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The First Century of Blues: One Hundred Years of Hearing and Interpreting the Music and the Musicians

The First Century of Blues: One Hundred Years of Hearing and Interpreting the Music and the... essay ...................... The First Century of Blues One Hundred Years of Hearing and Interpreting the Music and the Musicians by R. A. Lawson Bessie Smith (here), Blind Lemon Jefferson, Muddy Waters, Eric Clapton, Stevie Ray Vaughn, and a host of other musicians -- some famous, some anonymous -- inherited and recreated blues music throughout the twentieth century. Photograph by Carl Van Vechten, courtesy of the Collections of the Library of Congress. ust over one hundred years ago, classically trained African American musician and composer W. C. Handy accepted the directorship of a Knights of Pythias band in Clarksdale, Mississippi. The Knights -- a fraternal organization founded during the Civil War to promote goodwill in the bitterly divided country -- had convinced the Alabama native to return south after a stint as a music director in the Midwest. One night in 190, while napping on a bench at the train depot in the Mississippi Delta hamlet of Tutwiler, Handy awoke to the sound of strange music. Looking around the platform, he saw a man playing a guitar and singing. The sad-looking guitarist used a knife to slide across the instrument's strings and repeated his lyrics several times in each http://www.deepdyve.com/assets/images/DeepDyve-Logo-lg.png Southern Cultures University of North Carolina Press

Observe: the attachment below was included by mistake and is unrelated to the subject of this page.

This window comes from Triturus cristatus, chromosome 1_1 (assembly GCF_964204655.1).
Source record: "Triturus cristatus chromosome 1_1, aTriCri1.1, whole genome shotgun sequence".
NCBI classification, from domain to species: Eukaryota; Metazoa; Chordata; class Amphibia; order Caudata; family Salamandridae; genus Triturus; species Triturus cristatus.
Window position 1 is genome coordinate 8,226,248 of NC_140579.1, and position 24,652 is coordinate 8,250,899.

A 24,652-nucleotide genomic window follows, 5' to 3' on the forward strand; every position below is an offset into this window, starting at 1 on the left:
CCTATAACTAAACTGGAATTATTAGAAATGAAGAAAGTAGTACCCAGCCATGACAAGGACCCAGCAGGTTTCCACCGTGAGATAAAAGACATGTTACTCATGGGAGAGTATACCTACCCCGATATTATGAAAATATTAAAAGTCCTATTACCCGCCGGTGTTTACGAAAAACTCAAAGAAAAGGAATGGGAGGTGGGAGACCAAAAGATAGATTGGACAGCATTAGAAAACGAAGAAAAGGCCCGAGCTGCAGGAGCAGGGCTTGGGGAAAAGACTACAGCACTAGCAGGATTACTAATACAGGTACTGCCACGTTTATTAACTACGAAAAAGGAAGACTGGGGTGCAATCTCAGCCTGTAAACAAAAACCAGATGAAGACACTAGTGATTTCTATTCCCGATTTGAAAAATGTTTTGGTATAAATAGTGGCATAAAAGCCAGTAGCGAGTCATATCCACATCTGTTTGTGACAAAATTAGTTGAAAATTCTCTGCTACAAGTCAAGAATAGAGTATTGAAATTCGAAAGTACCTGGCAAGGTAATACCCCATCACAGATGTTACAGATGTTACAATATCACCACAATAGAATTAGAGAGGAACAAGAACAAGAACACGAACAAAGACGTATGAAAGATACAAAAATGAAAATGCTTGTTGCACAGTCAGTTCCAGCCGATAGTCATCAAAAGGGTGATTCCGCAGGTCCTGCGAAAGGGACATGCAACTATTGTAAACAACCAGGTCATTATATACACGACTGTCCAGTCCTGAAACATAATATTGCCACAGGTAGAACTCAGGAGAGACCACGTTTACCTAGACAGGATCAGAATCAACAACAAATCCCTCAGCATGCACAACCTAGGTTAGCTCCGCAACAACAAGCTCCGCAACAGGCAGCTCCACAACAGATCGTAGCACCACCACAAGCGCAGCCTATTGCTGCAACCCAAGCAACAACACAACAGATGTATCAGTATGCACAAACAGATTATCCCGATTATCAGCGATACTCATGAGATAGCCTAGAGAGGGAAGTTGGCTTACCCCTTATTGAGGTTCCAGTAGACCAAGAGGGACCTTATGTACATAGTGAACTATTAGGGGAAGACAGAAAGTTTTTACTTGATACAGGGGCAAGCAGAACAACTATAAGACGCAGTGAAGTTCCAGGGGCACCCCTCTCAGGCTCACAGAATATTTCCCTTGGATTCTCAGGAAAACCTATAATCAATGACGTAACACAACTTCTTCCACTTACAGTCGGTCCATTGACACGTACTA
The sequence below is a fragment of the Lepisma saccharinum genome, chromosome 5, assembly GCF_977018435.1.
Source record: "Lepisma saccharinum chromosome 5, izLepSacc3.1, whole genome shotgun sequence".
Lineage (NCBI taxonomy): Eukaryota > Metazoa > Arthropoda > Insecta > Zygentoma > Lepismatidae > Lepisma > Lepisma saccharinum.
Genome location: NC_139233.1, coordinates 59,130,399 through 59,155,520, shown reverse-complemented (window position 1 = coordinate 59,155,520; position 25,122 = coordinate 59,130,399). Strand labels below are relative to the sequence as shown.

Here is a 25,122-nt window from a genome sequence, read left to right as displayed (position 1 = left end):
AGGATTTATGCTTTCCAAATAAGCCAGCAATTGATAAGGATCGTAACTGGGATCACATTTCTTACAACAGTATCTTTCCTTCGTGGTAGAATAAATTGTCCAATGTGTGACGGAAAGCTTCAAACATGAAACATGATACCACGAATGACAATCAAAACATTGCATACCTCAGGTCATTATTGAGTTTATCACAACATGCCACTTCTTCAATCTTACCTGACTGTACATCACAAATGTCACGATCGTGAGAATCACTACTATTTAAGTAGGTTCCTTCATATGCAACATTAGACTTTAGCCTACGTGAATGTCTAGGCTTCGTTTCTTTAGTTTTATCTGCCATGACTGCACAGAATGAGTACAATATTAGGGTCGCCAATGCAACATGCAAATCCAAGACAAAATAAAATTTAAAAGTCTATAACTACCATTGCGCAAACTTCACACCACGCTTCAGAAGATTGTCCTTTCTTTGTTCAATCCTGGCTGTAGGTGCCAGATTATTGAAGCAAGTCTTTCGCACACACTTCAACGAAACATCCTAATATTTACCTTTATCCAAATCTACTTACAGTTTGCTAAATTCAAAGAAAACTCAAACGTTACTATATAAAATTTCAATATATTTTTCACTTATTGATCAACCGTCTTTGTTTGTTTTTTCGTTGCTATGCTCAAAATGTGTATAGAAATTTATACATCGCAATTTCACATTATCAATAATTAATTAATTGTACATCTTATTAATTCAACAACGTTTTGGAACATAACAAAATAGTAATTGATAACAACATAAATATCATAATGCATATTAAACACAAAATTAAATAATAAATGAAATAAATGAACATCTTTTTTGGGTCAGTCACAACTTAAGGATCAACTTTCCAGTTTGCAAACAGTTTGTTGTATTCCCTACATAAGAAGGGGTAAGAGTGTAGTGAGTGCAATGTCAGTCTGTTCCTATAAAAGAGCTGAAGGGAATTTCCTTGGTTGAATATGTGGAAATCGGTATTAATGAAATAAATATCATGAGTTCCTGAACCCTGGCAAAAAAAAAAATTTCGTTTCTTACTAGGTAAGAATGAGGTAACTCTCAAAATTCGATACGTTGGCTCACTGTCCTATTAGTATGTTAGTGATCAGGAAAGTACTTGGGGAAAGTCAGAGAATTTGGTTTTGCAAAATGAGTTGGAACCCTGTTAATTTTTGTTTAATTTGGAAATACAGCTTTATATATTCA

The First Century of Blues: One Hundred Years of Hearing and Interpreting the Music and the Musicians

Southern Cultures , Volume 13 (3) – Sep 17, 2007

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Publisher
University of North Carolina Press
Copyright
Copyright © 2007 Center for the Study of the American South. All rights reserved.
ISSN
1534-1488
Publisher site
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Abstract

essay ...................... The First Century of Blues One Hundred Years of Hearing and Interpreting the Music and the Musicians by R. A. Lawson Bessie Smith (here), Blind Lemon Jefferson, Muddy Waters, Eric Clapton, Stevie Ray Vaughn, and a host of other musicians -- some famous, some anonymous -- inherited and recreated blues music throughout the twentieth century. Photograph by Carl Van Vechten, courtesy of the Collections of the Library of Congress. ust over one hundred years ago, classically trained African American musician and composer W. C. Handy accepted the directorship of a Knights of Pythias band in Clarksdale, Mississippi. The Knights -- a fraternal organization founded during the Civil War to promote goodwill in the bitterly divided country -- had convinced the Alabama native to return south after a stint as a music director in the Midwest. One night in 190, while napping on a bench at the train depot in the Mississippi Delta hamlet of Tutwiler, Handy awoke to the sound of strange music. Looking around the platform, he saw a man playing a guitar and singing. The sad-looking guitarist used a knife to slide across the instrument's strings and repeated his lyrics several times in each

Journal

Southern CulturesUniversity of North Carolina Press

Published: Sep 17, 2007

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